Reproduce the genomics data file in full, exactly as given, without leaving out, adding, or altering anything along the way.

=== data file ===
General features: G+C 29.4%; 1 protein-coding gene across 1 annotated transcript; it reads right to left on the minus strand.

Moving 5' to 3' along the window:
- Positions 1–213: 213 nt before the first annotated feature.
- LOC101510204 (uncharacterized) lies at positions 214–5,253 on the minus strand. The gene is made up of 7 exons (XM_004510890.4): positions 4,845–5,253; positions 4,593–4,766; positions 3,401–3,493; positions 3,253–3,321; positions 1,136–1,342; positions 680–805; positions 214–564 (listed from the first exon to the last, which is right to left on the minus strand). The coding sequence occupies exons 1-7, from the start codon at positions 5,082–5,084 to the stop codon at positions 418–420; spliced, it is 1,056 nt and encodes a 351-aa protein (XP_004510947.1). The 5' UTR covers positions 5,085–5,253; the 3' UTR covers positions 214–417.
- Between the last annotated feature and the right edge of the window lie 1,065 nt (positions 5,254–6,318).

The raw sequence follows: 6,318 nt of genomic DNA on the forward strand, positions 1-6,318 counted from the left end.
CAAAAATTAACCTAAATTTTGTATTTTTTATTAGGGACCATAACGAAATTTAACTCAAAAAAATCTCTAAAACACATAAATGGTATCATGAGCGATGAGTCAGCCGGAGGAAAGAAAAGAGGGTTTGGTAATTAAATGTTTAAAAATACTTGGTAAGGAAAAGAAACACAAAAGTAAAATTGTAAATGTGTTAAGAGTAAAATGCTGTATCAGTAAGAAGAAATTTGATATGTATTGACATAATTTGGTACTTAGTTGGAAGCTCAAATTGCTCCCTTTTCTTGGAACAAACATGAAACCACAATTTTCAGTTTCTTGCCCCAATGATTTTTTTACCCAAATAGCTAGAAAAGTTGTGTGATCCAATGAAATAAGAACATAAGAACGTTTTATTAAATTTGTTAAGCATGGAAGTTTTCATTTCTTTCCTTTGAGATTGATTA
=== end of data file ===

General features: G+C 29.4%; 1 protein-coding gene across 1 annotated transcript; it reads right to left on the minus strand.

Moving 5' to 3' along the window:
- Positions 1–213: 213 nt before the first annotated feature.
- LOC101510204 (uncharacterized) lies at positions 214–5,253 on the minus strand. The gene is made up of 7 exons (XM_004510890.4): positions 4,845–5,253; positions 4,593–4,766; positions 3,401–3,493; positions 3,253–3,321; positions 1,136–1,342; positions 680–805; positions 214–564 (listed from the first exon to the last, which is right to left on the minus strand). The coding sequence occupies exons 1-7, from the start codon at positions 5,082–5,084 to the stop codon at positions 418–420; spliced, it is 1,056 nt and encodes a 351-aa protein (XP_004510947.1). The 5' UTR covers positions 5,085–5,253; the 3' UTR covers positions 214–417.
- Between the last annotated feature and the right edge of the window lie 1,065 nt (positions 5,254–6,318).

The raw sequence follows: 6,318 nt of genomic DNA on the forward strand, positions 1-6,318 counted from the left end.
CAAAAATTAACCTAAATTTTGTATTTTTTATTAGGGACCATAACGAAATTTAACTCAAAAAAATCTCTAAAACACATAAATGGTATCATGAGCGATGAGTCAGCCGGAGGAAAGAAAAGAGGGTTTGGTAATTAAATGTTTAAAAATACTTGGTAAGGAAAAGAAACACAAAAGTAAAATTGTAAATGTGTTAAGAGTAAAATGCTGTATCAGTAAGAAGAAATTTGATATGTATTGACATAATTTGGTACTTAGTTGGAAGCTCAAATTGCTCCCTTTTCTTGGAACAAACATGAAACCACAATTTTCAGTTTCTTGCCCCAATGATTTTTTTACCCAAATAGCTAGAAAAGTTGTGTGATCCAATGAAATAAGAACATAAGAACGTTTTATTAAATTTGTTAAGCATGGAAGTTTTCATTTCTTTCCTTTGAGATTGATTA